About one-tenth of all the verses in the four Gospels tell us something about Jesus’ healing ministry. That’s significant! Those many records of Jesus’ healings all demonstrate His divinity. No historical figure has ever come close to Him when it comes to miracles. He claimed to be God, and He proved He was.
Yet the healing stories serve another purpose as well. They reveal God’s will regarding healing and encourage those who are in need of healing to look to Him. This point cannot be disputed due to the fact that Jesus often told those whom He healed, “Your faith has healed you.” Clearly, had they not had faith they would not have been healed—even though it was obviously His will for them to be healed, made evident by the fact that He did heal them! Faith is obviously the key that opens the healing door.
Most every Christian believes, like the leper we read about today, that Jesus can heal them. He said, “Lord, if You are willing, You can make me clean” (8:2). But like the leper, they don’t know if Jesus wants to heal them. They hope He does, but they aren’t sure. And that is their problem, because Jesus never told anyone, “Your hope has healed you.” Hope is not the same as faith. Scripture says that “Faith is the assurance of things hoped for” (Heb. 11:1). Notice what Jesus said to the leper to change his hope to faith: “I am willing; be cleansed.” (8:3). To be healed, we need to change our hope to faith.
The Gentile centurion, a Roman commander, certainly demonstrated faith in Jesus (8:10, 13), and as a result, his servant was healed. Incidentally, the Greek word translated servant in 8:6 (pais) literally means “boy,” indicating that the centurion was his legal guardian, or perhaps his father. This is important to understand, as we can find no example in the four Gospels of Jesus healing an adult solely in response to another adult’s faith. We do, however, find several examples, like this one, of children being healed by Jesus in response to his or her parent’s faith. Jesus most often told the sick, “Your faith has healed you.” We can, like the men who brought their paralyzed friend to Jesus, encourage the sick to look to Jesus, and we can join our faith with theirs. But our faith can’t overpower their unbelief. Healing, like salvation, must be appropriated by each person’s own faith.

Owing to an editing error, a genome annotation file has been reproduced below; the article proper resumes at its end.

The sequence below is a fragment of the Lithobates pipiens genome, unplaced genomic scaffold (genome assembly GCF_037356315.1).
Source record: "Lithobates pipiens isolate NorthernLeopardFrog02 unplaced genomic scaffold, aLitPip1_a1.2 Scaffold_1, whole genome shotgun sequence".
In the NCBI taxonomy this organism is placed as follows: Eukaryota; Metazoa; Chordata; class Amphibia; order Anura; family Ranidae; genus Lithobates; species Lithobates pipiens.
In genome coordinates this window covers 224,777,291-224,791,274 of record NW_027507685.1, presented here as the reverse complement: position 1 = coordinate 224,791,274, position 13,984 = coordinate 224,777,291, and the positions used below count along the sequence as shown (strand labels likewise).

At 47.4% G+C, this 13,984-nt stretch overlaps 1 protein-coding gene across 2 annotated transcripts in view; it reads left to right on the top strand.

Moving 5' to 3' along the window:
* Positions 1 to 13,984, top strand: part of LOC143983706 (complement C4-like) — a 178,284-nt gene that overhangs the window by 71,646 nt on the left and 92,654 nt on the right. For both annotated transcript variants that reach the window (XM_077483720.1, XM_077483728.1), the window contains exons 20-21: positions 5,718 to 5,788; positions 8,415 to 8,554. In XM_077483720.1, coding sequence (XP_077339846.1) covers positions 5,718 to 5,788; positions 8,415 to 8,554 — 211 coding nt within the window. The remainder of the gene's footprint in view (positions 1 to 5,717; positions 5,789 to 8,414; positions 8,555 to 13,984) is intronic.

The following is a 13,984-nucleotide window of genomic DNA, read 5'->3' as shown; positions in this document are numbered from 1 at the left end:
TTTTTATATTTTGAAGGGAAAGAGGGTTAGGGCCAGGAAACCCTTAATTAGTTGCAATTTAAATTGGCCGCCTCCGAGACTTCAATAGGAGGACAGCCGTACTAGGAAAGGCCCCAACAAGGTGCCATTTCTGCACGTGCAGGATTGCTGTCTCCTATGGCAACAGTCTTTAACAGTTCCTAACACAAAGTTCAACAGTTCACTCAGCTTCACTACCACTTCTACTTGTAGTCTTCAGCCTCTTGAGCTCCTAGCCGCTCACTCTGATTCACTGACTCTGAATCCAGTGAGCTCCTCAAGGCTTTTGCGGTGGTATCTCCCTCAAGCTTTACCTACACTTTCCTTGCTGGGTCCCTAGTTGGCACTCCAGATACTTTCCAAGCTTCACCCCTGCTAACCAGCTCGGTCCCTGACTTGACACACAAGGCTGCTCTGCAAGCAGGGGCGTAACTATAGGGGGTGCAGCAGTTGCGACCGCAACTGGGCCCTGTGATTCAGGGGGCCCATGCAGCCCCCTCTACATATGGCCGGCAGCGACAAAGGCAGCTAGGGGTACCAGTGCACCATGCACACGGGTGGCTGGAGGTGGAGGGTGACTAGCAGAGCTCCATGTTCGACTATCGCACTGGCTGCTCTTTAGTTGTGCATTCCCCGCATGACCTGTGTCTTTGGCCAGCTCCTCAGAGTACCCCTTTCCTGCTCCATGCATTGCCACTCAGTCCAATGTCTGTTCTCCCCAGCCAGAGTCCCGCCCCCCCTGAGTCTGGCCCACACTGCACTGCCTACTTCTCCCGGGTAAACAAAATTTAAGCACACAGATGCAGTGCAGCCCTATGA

Matthew indicated that when Jesus healed “all who were ill” (8:16) in Capernaum, it fulfilled Isaiah’s messianic prophecy, “He Himself took our infirmities, and carried away our diseases” (8:17). But surely the healings of the people of Capernaum that one evening were not the complete fulfillment of Isaiah’s prophecy. Isaiah declared just one verse later in the very same prophecy that the Messiah would be “pierced through for our transgressions,” and “crushed for our iniquities” (Is. 53:5). Those words have obvious universal application. The “our” of Isaiah 53:5 is no different than the “our” in Isaiah 53:4. Just as Jesus carried our sins in His body on the cross (1 Pet. 2:24), so He also “took our infirmities, and carried away our diseases.” That is good news, and faith-building news! And when Jesus healed the people of Capernaum, it was proof to Matthew’s Jewish readership that Jesus was obviously the promised Messiah of Isaiah 53, as evidenced by His incredible healing ministry there (and elsewhere).
To those who expressed their intentions to follow Him, Jesus conveyed that there would be hardship and a demand for devotion. I think it is unlikely, however, that the man who requested to bury his father first was saying that his father had just died. Jesus would have wanted him to honor his parents, and a funeral would not have caused him much delay. More likely, the man was indicating that he didn’t want to miss being near his father during his final years. But Jesus said to everyone, “He who loves father or mother more than Me is not worthy of Me” (Matt. 10:37). Only God has the right to expect such allegiance. Only God deserves it.